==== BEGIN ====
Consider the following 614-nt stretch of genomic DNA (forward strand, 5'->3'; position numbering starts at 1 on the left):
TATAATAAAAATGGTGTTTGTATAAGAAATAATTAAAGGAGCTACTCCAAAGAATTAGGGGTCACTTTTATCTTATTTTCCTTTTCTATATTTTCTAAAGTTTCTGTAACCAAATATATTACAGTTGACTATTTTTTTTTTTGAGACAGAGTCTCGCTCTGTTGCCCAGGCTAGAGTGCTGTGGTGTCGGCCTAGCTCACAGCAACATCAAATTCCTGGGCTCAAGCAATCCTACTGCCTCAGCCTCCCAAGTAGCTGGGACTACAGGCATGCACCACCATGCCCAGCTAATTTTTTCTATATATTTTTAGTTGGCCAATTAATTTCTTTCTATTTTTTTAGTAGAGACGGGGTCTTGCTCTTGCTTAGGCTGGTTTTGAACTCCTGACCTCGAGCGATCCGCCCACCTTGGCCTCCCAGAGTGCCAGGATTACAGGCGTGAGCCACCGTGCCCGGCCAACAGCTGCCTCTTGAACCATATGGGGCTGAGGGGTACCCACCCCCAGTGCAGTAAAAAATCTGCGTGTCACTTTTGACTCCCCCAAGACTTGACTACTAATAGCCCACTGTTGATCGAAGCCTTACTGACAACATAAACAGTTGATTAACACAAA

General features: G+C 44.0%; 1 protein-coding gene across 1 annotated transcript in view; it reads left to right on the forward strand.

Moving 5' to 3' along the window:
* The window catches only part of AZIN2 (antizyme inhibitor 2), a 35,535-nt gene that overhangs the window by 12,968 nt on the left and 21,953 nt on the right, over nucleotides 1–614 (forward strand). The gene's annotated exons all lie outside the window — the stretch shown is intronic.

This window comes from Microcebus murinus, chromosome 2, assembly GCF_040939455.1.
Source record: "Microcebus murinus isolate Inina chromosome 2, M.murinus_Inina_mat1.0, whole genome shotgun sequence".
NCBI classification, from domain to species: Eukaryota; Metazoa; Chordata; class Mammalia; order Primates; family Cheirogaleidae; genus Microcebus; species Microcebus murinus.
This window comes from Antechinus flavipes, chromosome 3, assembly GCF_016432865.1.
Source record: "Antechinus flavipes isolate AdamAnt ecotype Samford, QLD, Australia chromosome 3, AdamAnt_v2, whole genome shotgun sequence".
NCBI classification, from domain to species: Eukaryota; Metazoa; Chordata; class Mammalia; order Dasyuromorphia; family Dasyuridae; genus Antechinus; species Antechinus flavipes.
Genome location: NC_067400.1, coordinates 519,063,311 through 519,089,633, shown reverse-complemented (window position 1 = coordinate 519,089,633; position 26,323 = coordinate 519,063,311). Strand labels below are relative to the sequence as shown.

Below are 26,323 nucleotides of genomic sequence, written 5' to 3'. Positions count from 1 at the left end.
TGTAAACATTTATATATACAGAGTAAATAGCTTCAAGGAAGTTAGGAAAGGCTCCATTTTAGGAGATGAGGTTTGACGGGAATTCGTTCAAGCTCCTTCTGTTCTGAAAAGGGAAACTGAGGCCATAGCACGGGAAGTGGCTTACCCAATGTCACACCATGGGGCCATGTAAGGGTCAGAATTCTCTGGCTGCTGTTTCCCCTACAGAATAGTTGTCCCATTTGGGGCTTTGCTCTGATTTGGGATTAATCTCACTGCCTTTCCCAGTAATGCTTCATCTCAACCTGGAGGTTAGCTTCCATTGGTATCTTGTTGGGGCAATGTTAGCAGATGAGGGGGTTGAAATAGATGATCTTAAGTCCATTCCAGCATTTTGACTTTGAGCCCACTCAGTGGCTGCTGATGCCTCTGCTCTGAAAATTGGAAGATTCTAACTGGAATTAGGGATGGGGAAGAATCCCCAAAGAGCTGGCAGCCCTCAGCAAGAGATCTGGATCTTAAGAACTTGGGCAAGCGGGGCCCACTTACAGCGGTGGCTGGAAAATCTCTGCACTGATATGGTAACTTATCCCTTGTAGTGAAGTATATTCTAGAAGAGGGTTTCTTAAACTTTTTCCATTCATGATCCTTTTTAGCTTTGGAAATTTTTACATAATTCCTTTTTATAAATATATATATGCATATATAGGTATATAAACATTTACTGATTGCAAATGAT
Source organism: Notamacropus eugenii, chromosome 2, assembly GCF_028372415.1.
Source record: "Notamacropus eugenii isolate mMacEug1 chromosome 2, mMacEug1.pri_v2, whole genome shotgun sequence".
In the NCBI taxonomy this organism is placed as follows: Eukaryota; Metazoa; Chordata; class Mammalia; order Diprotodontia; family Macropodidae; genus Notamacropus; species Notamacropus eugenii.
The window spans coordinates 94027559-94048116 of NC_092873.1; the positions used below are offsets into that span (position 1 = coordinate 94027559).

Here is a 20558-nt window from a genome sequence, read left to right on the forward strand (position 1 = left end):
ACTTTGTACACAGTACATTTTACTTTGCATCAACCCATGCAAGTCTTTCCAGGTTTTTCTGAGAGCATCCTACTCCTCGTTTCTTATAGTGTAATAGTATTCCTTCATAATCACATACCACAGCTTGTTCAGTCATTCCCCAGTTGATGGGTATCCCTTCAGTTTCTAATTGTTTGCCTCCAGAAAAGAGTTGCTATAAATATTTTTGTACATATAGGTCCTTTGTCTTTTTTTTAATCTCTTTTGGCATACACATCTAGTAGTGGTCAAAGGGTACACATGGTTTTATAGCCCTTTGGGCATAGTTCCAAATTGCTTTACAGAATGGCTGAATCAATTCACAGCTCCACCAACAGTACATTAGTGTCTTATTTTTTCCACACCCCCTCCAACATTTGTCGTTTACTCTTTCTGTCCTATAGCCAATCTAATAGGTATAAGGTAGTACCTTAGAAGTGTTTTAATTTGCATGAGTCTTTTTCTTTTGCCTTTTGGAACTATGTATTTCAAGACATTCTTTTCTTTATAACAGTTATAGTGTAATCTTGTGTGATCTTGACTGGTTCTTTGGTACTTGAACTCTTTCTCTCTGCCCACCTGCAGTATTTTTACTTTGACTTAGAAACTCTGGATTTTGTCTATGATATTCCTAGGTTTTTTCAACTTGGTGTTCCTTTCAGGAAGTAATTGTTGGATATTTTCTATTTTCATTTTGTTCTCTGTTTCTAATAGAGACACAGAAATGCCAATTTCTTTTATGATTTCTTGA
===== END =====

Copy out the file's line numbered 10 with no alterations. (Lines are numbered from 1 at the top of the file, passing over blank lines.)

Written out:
Source record: "Antechinus flavipes isolate AdamAnt ecotype Samford, QLD, Australia chromosome 3, AdamAnt_v2, whole genome shotgun sequence".